SPHU 1020: Contact diseases and HPV
SPHU 1020: Contact diseases and HPV SPHU 1020
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This 4 page Class Notes was uploaded by Claire Jacob on Sunday April 10, 2016. The Class Notes belongs to SPHU 1020 at Tulane University taught by Dickey-Cropley, Lorelei in Summer 2015. Since its upload, it has received 27 views. For similar materials see Cell, Individual & The Community in Public Health at Tulane University.
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Date Created: 04/10/16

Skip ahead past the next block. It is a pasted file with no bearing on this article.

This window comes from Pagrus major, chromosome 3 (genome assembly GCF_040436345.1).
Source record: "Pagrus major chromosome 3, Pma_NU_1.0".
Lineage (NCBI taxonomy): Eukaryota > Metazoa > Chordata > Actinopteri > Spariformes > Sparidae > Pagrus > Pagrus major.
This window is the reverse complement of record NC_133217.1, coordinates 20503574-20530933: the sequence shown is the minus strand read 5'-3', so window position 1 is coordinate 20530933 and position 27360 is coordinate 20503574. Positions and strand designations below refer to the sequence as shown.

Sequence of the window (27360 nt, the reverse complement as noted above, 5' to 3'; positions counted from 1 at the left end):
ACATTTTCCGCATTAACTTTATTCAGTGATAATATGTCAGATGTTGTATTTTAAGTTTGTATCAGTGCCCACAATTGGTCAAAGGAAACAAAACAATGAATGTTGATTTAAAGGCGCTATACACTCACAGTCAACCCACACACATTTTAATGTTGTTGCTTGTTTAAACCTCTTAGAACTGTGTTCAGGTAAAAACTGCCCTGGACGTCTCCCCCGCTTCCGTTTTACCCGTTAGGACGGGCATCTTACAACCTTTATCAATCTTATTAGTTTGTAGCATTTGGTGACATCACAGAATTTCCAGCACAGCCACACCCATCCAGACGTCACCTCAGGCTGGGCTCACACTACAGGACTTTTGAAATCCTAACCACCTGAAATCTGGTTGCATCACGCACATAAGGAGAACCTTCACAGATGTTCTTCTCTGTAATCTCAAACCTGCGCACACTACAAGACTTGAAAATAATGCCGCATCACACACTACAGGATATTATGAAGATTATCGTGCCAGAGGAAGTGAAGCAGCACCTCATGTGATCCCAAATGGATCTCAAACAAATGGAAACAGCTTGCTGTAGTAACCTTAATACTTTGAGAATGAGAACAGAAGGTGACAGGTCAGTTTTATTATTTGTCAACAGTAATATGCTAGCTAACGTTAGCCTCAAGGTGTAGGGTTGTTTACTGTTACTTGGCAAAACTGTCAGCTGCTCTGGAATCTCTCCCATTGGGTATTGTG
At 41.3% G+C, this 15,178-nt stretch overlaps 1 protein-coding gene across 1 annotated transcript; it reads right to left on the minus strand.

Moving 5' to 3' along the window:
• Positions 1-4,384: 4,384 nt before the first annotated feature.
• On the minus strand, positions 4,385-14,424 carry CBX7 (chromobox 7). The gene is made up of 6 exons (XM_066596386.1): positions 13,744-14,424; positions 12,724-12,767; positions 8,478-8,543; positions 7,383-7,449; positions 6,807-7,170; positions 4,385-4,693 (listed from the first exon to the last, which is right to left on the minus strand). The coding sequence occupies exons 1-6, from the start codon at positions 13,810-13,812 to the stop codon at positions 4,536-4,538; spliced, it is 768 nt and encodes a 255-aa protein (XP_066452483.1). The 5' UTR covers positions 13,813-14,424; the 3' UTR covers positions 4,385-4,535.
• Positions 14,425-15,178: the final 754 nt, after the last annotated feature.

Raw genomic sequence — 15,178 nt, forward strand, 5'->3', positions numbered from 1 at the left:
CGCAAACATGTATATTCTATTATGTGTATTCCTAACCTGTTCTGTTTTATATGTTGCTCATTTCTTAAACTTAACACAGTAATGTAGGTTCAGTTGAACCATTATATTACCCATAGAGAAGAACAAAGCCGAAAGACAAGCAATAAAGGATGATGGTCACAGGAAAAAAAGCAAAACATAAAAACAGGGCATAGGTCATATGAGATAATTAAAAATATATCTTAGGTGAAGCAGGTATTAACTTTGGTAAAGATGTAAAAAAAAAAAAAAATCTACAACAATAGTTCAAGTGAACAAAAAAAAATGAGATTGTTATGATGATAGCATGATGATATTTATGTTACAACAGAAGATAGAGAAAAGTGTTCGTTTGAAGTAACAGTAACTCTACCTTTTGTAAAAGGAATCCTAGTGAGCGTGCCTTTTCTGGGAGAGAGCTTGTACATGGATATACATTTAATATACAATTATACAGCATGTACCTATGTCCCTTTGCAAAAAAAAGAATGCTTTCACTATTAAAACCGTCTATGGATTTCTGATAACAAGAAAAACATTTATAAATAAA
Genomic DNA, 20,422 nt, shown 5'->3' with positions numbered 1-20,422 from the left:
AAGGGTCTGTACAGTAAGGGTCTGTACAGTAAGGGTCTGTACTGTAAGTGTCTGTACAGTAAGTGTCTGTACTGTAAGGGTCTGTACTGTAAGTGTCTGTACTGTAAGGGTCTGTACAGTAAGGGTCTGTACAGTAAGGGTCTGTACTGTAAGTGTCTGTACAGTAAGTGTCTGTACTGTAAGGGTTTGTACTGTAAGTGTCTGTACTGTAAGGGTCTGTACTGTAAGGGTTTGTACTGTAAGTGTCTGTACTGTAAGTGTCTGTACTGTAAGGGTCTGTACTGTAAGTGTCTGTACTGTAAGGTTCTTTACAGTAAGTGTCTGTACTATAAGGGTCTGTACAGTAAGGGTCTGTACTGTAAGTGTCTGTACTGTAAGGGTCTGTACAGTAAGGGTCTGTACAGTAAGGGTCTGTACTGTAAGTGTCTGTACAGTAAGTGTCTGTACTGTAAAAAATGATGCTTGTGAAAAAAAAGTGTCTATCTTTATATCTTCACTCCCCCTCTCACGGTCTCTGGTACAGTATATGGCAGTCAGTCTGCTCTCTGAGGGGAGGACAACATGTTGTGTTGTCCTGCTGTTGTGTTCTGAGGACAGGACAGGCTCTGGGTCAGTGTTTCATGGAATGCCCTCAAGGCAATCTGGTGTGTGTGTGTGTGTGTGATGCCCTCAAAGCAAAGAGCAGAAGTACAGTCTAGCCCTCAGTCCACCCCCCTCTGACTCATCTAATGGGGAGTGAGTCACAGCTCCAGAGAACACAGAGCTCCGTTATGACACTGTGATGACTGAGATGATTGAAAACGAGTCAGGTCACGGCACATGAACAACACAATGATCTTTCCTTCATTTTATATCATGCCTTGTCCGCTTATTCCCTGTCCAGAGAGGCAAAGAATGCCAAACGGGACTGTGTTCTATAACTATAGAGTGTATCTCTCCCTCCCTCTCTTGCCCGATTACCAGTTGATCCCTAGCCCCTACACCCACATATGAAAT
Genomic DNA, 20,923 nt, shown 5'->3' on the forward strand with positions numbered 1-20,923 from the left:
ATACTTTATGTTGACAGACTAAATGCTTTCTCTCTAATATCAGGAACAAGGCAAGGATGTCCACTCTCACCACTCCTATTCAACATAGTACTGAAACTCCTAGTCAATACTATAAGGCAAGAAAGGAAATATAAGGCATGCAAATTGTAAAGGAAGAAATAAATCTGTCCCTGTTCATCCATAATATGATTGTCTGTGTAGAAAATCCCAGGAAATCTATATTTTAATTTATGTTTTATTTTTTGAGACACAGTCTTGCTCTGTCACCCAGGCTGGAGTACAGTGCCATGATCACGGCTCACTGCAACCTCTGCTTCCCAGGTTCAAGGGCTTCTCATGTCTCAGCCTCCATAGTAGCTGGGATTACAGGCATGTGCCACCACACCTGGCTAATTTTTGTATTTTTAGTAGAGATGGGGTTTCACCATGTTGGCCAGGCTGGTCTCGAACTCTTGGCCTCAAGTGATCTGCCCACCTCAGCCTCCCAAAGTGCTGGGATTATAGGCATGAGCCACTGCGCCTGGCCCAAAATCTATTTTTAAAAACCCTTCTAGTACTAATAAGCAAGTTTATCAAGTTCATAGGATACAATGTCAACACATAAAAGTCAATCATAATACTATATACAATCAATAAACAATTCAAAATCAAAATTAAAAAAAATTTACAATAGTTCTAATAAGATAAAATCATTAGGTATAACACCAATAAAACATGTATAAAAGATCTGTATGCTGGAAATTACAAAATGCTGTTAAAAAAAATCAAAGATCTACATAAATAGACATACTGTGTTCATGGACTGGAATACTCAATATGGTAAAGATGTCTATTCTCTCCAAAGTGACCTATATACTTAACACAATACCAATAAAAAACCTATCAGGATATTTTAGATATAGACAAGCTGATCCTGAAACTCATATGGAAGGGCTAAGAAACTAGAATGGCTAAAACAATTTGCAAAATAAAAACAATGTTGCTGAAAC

Bacterial Contact Diseases: Staph ● Staphylococci are g+ cocci; normal flora of skin, mouth, nose and throat ● Have a characteristic “grapelike: microscopic evaluation ● Have a thick cell wall Staphylococcus aureus ● Virulence factors include ○ Bacterial surface proteins that facilitate binding to host tissues and hinder the host’s immune response ○ Enzymes that are directly toxic to host cells ○ “Superantigens” that can induce an overwhelming systemic inflammatory response syndrome ● At any one time up to 50% of persons are asymptomatic carriers of Staphylococcus aureus bacteria ● Clinical disease due to S aureus results from complex interaction of bacterial virulence and host susceptibility factors ● Staph can cause: skin and soft tissue infections ○ Minor skin infections (pustules, small boils) that can be treated without antibiotics ○ Serious skin infections ■ Can lead to amputation MRSa ○ Bloodstream infections ○ Pneumonia Other infection associated with S. aureus include ● Impetigo: superficial blister that produces an oozing highly infectious yellow discharge ● Scalded skin syndrome causes blistering skin due to an exfoliative toxin ● Toxic shock syndrome (TSS): strains that secrete TSS exotoxin ○ High fever, N/V, peeling of skin and a dangerous drop in B/P that leads to lifethreatening shock ● Endocarditis ● Pneumonia ● Surgical site, prosthetic and intravascular device infections ● Toxinassociated gastroenteritis ● Folliculitis ● Cellulites ● Soft tissue abscesses ● Necrotizing fasciitis osteomylitis ● Discitis ● Septic arthritis Methicillinresistant Staphylococcus aureus (MRSA) ● Bacteria have become resistant to various antibiotics ○ MRSA is a special methicillin resistant strain of “staph” ● HAMRSA ○ First recognized in the 1970s causing epidemics in healthcare setting leading to endemic status; now leading cause of nosocomial infections in US ■ Now associated with ill persons in healthcare infections Communityassociated MRSA ● Community associated MRSA is a new strain presenting from community in persons without traditional risk factors for MRSA ○ Can be see in young, healthy adults ○ Common cause of skin and soft tissue infections occurring in previously healthy adults and children who have not had prior contact with healthcare settings ● Differs from HCAMRSA ○ More virulent ○ More likely to express PantonValentine leukocidin, a highly destructive bacterial toxin ○ Less likely to exhibit drug resistance to multiple antibiotics ○ Appears to spread by close contact ● Have evolved separately in community based on genetic differences ● Necrotizing fasciitis, also known as “flesheating bacteria”, can result from MRSA CAMRSA ● Outbreaks have been described in US and internationally ● Infection rates rising ○ 3037% of all hospitalized MRSA patients ■ Los Angeles: most common cause of CA skin/soft tissue infections requiring emergency room care ● Common in contact sports because they easily acquire skin lesions 7580% of antibiotics consumed in the US is used in livestock Transmission ● 5 Cs ○ Crowding ○ Contactfrequent skintoskin ○ Compromised skin ○ Contaminated items ○ Lack of Cleanliness Prevention ● Covering infections to prevent spread ● Cleaning and disinfection should be performed on any surfaces that the infection might have come into contact with ● Use an antibacterial soap Treating CAMRSA ● Infections are treatable ● Prompt resolution of infections require: ○ Early recognition ○ For mild skin and soft tissue infections, surgical incision and drainage is often curative; obtain cultures if possible ○ Antimicrobial therapy is warranted for more serious, deep seated infections or rapidly spreading infections ■ Vancomycin Antibiotics that can be used against S aureus include but a particular colony can be resistant to some or all of these antibiotics HPV: Human Papilloma Virus ● Many people are not visibly infected ● Evades immune system by: ○ No release of inflammatory cytokines ○ downregulating cellular immune response ○ Poor response of antibody ● End result: persistent asymptomatic infection that may lead to premalignant cellular reactions ● Diagnosis and treatment ○ Diagnosed based on the appearance of lesions ○ Often detected during routine PAP tests ○ Special tests can detect HPV and distinguish among the more common strains, including those that cause most cases of cervical cancer ○ Treatment focuses on reducing the number and size of warts Cervical Cancer ● Over 500,000 cases diagnosed annually worldwide with 260,000 deaths; in the US, 19,710 cases and 3,700 deaths ● Cervical cancer is 2nd leading cause of death among women worldwide ● Prevention of cervical cancer can be accomplished with use of an effective HPV vaccines ○ PAP test is highly effective screening test for this cancer ■ All sexually active women ages 1865 should be tested regularly HPV Vaccine ● Because this vaccine is related to sex, it is less accepted… it’s also not mandated ● Most effective when given before the onset of sexual activity Vaccine admin ● Recommend vaccine for girls and women ages 9 to 26; ideally, prior to onset of sexual activity ● Administered in 3 doses over 6 months ● Cost issues $360 per 3 dose regimen ● Covered by most forms of insurance Acceptability ● 75% of girls in the US as of 2010 were not vaccinated for HPV ● Evidence suggests high degree of acceptability by physicians, gynecologists, patients, and parents ● Issue/ concern on the part of some parents that use will increase sexual activity ● Issue of mandating vaccine in the states; no state currently has such a stature ● A study of nearly a million girls in Sweden and Denmark eradicates showed no serious side effects